If you’ve just purchased your first Mac, and especially if you’re coming from Windows, you might be wondering about the Utilities folder. You may see the folder but have yet to open it or you might be looking for a specific tool and don’t realize it’s in that folder.
Whatever the case, we’re here with another in our New to Mac series to help you out! We’ll explain what’s in the Utilities folder and what each tool is for.
Even if you’re the only user on your Mac, there’s nothing
wrong with adding an extra layer of security. You may have files within folders
that contain sensitive information. Or maybe you do share your Mac with others
in your household and have private items that you don’t want anyone to accidentally
With this in mind, you can encrypt and password protect folders
like this on your Mac and here’s how.
Apple on Thursday released a supplemental update to macOS High Sierra 10.13 which fixes a few bugs, among them a major vulnerability (we told you about it this morning) that could expose the passwords of encrypted Apple File System volumes in plain text in Disk Utility.
Brazilian developer Matheus Mariano has discovered a pretty serious security vulnerability in macOS High Sierra which exposes passwords of any encrypted APFS volumes in plain text.
Do you use one or more external disks with your Mac for storing videos, backups, installers, archived projects and other large files, which helps conserve storage space on your startup disk? If so, chances are you'll need to erase your external disk at some point to wipe it clean, change its format and so forth.
macOS's built-in app called Disk Utility lets you erase and reformat internal and externals disks with just a few clicks. You can also adjust the partition format if you intend to share the disk with your Windows-toting friends, access it as an external disk on a Windows computer or use the disk with Windows on your Mac through Boot Camp.
In this step-by-step tutorial, you'll learn how to erase and reformat external disks connected to your Mac using macOS's Disk Utility. We'll educate you about the partition maps that macOS supports and detail other important options that are at your disposal within Disk Utility.
Following on from our guide on creating and disk partitions on macOS, today we'll cover safely removing them, including in what situations it involves loss of data. This guide uses macOS's built-in disk management program, Disk Utility.
If you've ever needed to add an extra partition to an external hard drive, then look no further! This guide goes through how to add a partition to an existing drive on macOS, using its built-in program, Disk Utility.
We've already covered how to completely prevent partitions from mounting under macOS but, as one iDB reader pointed out, sometimes you want a partition mounted and ready to use but still want the benefit of it not cluttering up your desktop and the Finder sidebar. Luckily, there is a way to leave specific volumes mounted whilst hiding them from both the desktop and the entirety of the Finder in one fell swoop.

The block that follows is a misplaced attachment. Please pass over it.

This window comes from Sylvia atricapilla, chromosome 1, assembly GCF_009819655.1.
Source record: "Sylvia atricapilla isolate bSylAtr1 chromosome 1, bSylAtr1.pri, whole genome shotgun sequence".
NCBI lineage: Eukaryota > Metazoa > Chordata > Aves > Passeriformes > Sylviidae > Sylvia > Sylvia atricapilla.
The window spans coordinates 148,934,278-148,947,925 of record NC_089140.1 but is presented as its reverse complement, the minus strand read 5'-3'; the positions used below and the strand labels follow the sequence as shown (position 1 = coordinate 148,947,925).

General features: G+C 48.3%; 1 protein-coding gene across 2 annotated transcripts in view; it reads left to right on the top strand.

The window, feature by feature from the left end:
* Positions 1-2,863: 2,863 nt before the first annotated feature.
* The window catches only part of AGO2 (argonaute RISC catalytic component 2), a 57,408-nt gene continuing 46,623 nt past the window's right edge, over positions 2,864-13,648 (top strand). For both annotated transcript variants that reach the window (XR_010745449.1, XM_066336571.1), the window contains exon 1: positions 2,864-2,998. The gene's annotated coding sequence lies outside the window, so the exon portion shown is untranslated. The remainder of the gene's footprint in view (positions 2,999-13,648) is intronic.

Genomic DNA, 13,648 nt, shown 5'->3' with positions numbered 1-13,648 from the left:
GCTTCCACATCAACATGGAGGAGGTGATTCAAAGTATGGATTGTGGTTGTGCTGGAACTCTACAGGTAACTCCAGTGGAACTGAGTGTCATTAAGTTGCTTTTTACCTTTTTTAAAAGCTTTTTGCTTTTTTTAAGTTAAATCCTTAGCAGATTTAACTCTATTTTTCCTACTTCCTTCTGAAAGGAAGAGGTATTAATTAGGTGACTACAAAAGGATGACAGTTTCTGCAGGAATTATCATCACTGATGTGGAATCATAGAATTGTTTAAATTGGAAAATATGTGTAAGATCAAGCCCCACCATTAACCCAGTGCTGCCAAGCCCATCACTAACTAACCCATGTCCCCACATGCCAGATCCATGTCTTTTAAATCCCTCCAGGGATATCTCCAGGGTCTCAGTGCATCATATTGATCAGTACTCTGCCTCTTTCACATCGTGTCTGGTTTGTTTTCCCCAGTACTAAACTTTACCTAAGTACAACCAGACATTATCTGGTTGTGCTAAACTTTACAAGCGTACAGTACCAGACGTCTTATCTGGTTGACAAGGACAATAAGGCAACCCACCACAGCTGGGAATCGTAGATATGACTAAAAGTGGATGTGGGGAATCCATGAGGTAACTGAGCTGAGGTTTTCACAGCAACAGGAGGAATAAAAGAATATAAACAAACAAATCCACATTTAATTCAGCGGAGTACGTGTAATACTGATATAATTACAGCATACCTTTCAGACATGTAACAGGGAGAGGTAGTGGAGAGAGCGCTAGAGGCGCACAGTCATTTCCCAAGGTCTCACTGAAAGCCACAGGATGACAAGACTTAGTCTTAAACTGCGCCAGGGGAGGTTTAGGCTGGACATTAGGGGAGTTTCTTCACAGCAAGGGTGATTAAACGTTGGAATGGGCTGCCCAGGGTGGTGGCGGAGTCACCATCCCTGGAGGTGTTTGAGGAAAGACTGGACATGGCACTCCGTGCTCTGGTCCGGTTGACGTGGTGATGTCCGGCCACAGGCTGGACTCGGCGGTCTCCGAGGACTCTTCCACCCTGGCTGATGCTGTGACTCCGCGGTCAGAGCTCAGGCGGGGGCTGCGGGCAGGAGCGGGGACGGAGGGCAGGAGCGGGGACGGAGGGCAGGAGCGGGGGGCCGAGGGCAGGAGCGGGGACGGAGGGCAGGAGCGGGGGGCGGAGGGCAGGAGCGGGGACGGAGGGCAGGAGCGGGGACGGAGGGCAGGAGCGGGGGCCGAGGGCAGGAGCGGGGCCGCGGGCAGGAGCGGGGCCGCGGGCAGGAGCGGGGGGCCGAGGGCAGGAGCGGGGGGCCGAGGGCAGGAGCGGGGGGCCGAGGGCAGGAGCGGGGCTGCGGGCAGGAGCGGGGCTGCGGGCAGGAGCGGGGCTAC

Should you ever find yourself in the need to create blank disk images, OS X's built-in Disk Utility is your friend. A disk image usually has a .dmg extension and appears, looks and behaves like any ordinary file, with one key exception: launching it prompts OS X to mount the volume on the desktop.
These mountable disk images can be useful in a number of situations. For example, you may want to create blank disk images for storage.
Furthermore, disk images can be used as a virtual disk for software distribution, to burn CDs or DVDs and so forth. In this step-by-step tutorial, you'll learn how to create blank disk images in Disk Utility, at any size, with optional password protection, formatting options and more.
At times, you may have the need to erase and re-use a hard drive, solid state drive, or even a USB flash drive so it can be used for alternative purposes. Fortunately, your Mac comes with all the tools you'll need to do this, making it super simple for you to erase and format that drive for your needs.
In this tutorial, we'll show you how you can format a USB flash drive using the Disk Utility built into your macOS operating system. This process also works with external hard drives, internal solid state drives, and any other drive that doesn't contain your operating system on it.
macOS on your Mac includes a disk-repairing app, called Disk Utility, which you can use to scan your connected drives for errors, erase a disk, repair disk permissions, check the disk's structure for physical errors and more.
But what can you do, if anything, should your Mac experience issues preventing it from starting up properly? Not to worry, our friends, because macOS lets you launch a standalone version of Disk Utility from your Mac's built in recovery partition.
In other words, macOS' Recovery Mode gives you a chance to repair a malfunctioning startup disk that prevents your Mac from booting properly.
Some Mac hiccups and startup issues can be resolved by repairing disk permissions in macOS. Disk permissions allow your Mac to control what users have access to files and folders on your Mac.
Unfortunately, it's quite easy to unintentionally mess up disk permissions. In fact, the very act of installing and uninstalling apps on your Mac can over time result in broken permissions.
And when file permissions break, your apps might be allowed to alter each other's files or even modify read-only system files, which in turn can lead to various permission errors and erroneous behavior in macOS. It is therefore essential that disk permission in macOS are as they are supposed to be.
In this tutorial, I'm going to show you how to verify and fix disk permissions in macOS, which is typically a basic troubleshooting step to fix any software issues your Mac might be plagued with.